So this is where Bitcoin comes in. This is where privacy tools on Bitcoin comes in. This is where secure key generation and management comes in.

And of course, secure exchange of goods and services for Bitcoin. So this is what I mean with building Bitcoin weapons. It is building the tools that empower and enable individuals to defend themselves against the most tyrannical attacks that we are currently seeing in this fascist nightmare that is Europe and America and most other countries.

Yeah, okay. You know, you’re so passionate about this. It absolutely made me smile because I think I align with a lot of what you say.

And but you know, what you’re saying is so radical, that, you know, I think people feel that it’s almost impossible to perhaps imbibe these notions into their everyday life. But you know, as you said, it in a very correct and succinct fashion, it can be done, you know, you have to take individual responsibility to actively not be a part of this system, and keep continuously striving towards creating solutions, which are more user facing for people to become a part of this, you know, alternative, for lack of a better word, which would perhaps help them secure a better future, not just financially, but otherwise as well. Yes, yes, I see.

And I very much agree. You know, as you said, this is a very radical view. And I agree, because it is a fundamental view.

Again, I apply first principles, and I am logically consistent above these. And this is why it’s so important. I constantly articulate and check my first principles.

And currently, these are individuality. So there are individuals, there are no collectives, there are only individuals, there are individual humans who act, who do things, who feel, who think, who love. And this is the nucleus that I treasure utmost, right? And everything that I build on top of it is logically in alignment with this.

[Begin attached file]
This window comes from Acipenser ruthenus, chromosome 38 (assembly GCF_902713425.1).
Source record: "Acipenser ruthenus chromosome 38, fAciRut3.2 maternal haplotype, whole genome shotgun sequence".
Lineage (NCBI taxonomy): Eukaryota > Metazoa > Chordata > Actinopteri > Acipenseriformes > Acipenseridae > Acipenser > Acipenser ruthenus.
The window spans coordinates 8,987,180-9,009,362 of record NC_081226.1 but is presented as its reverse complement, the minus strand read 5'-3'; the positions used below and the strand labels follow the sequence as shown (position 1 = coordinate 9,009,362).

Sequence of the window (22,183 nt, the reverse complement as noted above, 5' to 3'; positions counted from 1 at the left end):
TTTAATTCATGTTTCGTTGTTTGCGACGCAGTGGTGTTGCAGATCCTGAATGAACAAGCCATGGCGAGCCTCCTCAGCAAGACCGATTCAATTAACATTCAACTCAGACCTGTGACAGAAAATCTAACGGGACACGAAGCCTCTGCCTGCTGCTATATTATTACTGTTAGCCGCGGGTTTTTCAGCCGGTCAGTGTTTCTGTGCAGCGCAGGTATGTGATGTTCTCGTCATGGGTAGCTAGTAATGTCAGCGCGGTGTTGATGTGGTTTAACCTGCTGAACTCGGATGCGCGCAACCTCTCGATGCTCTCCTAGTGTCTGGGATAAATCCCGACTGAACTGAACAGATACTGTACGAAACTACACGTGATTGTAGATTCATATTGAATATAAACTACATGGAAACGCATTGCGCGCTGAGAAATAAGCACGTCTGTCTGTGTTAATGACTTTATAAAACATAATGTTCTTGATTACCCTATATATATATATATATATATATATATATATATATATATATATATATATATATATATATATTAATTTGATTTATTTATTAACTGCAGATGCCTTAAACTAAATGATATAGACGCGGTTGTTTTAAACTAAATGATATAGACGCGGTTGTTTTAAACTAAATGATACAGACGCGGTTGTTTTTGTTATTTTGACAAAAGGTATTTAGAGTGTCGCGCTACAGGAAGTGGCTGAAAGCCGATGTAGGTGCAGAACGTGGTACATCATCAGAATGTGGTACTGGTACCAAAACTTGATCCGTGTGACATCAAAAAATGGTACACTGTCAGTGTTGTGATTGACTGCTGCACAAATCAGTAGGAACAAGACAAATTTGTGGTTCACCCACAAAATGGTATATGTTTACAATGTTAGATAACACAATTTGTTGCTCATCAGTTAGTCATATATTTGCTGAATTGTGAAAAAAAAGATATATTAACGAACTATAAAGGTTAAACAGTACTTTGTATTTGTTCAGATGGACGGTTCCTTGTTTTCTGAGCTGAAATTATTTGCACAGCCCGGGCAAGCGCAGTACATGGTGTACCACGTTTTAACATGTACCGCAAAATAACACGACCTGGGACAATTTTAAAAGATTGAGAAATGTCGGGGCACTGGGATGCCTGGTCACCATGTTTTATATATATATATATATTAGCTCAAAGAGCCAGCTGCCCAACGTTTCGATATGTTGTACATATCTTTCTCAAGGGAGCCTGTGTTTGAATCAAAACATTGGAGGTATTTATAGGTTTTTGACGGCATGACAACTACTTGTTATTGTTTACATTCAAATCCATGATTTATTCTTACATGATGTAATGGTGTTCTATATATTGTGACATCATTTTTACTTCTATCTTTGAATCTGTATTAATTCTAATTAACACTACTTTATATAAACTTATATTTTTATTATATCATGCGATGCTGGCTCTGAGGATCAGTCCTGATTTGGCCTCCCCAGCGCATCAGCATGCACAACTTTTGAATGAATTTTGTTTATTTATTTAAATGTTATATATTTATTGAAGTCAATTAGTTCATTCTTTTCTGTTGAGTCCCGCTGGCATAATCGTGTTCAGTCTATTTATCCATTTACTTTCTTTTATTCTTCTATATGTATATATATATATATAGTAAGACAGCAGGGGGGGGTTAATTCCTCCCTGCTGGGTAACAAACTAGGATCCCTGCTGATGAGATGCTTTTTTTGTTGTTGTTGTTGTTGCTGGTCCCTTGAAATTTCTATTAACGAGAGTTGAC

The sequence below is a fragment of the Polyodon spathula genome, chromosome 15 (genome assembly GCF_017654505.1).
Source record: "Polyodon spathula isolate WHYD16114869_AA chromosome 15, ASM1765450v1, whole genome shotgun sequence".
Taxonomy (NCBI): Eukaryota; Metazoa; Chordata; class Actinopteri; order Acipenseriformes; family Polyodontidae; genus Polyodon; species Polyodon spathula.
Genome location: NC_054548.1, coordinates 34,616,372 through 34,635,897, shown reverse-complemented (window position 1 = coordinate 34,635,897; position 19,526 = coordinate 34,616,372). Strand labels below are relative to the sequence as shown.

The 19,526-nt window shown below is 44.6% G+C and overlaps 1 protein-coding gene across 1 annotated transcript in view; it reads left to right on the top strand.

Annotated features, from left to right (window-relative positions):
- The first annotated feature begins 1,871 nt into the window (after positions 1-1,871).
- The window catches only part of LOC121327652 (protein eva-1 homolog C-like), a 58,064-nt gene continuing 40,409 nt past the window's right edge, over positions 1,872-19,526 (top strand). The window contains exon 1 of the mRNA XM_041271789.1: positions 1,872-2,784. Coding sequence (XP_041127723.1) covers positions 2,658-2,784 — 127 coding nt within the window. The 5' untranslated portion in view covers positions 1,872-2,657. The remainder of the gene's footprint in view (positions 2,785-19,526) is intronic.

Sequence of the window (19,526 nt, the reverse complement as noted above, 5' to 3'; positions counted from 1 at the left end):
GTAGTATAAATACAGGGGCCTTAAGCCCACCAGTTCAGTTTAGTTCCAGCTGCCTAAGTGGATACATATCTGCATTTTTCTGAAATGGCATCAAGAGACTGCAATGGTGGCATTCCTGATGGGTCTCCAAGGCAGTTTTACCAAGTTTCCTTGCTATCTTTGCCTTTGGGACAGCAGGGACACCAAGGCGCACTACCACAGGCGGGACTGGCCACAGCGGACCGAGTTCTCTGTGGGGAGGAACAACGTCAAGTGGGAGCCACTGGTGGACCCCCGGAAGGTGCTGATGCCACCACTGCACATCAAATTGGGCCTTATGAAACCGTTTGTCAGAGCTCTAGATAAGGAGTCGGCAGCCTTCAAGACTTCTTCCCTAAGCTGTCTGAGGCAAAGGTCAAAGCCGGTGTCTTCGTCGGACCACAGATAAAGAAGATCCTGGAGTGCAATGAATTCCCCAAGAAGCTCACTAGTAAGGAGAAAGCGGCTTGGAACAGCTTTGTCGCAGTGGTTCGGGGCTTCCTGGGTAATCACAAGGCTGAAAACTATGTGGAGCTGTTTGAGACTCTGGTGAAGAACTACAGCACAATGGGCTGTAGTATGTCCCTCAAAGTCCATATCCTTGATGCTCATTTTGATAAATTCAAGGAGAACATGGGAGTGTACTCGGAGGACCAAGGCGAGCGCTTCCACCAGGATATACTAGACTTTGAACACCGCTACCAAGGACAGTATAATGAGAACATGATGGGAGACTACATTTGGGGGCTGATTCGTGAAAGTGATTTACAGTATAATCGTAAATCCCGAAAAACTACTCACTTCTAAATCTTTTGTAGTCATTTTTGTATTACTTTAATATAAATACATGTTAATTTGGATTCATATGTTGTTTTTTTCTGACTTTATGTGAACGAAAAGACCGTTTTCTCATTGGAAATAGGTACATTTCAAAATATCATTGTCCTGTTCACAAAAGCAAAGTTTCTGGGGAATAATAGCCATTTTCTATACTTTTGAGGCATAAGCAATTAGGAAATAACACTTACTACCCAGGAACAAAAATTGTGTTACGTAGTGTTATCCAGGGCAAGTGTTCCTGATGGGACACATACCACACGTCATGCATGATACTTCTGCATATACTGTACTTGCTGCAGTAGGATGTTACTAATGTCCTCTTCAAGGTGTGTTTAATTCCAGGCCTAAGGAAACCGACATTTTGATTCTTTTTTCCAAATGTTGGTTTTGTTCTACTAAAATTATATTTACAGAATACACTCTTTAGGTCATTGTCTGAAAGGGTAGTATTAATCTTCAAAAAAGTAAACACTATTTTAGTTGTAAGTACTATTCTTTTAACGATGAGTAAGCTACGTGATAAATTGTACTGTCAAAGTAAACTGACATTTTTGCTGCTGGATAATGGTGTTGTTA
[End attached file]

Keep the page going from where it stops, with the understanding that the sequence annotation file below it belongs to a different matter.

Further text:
Theft of individual property is wrong. And I’m radical and extreme and absolute in this. I do not care who you are, if you steal from someone, if you rape someone’s child, if you murder someone’s wife.

These are acts that cannot be ignored and forgiven. These are actions where karma is built up and where consequences inevitably and always follow. And even silent consent and silent obedience to tyrants and to fascist dictators, as most bureaucrats are in current days, is an active accumulation of negative karma of being part in causing that harm.

And this is why it is so important to be extreme, and to be radical, and to be based on solid and sound first principles, and to continuously and rigorously check if these are actually true. Because if not, then even an innocent action as demanding to be paid in fiat and saving fiat and holding fiat is in fact an aggression against other peaceful individuals. And there are always consequences to such actions.

And their consequences will come whether or not these actions were done in a way that all the consequences were known and the individual was conscious about all of these consequences. It does not matter. Stealing from others, even when with good intention, is wrong.

And this is why it is very appalling to see that fiat tyranny, because it subverts otherwise peaceful individuals to become aggressors. And this is why it is so fundamentally evil. Yeah, and we are so passionate about this.

And this is something that I think, you know, we feel very passionately about as well. That’s why, you know, we are currently working on AutoPocket, and we have actually launched a DeFi protocol on top of it. I will talk about that later with you, perhaps offline.

I’ve sent you a link on chat. You can perhaps check it out. I would like to know your thoughts about, you know, certain, you know, if there are any thought leaders or books that you would like to recommend to our listeners.

Oh, absolutely. So there are several great works. I will start with Monumental Treatises.

A treatise is something that unfortunately died in the tradition of academic thought. It is a book that’s usually a long book that starts on first principles and elaborates a whole science on top. And a couple of these great treatises is from Ludwig von Mises, Human Action, from Murray Rothbard, Man, Economy and State with Power and Markets, from Hans-Hermann Hoppe, Capitalism and Socialism, or Democracy, The God That Failed.

These I would classify as must-reads for anyone who is interested in refining his understanding of what individuality is, of what action ought to be, or of what action is, and what a good entrepreneur ought to do. So I think this is very, very valuable information for anyone who is productive and who is doing business and who is trying to earn more money. This is a phenomenal tool to understand the nuances of this.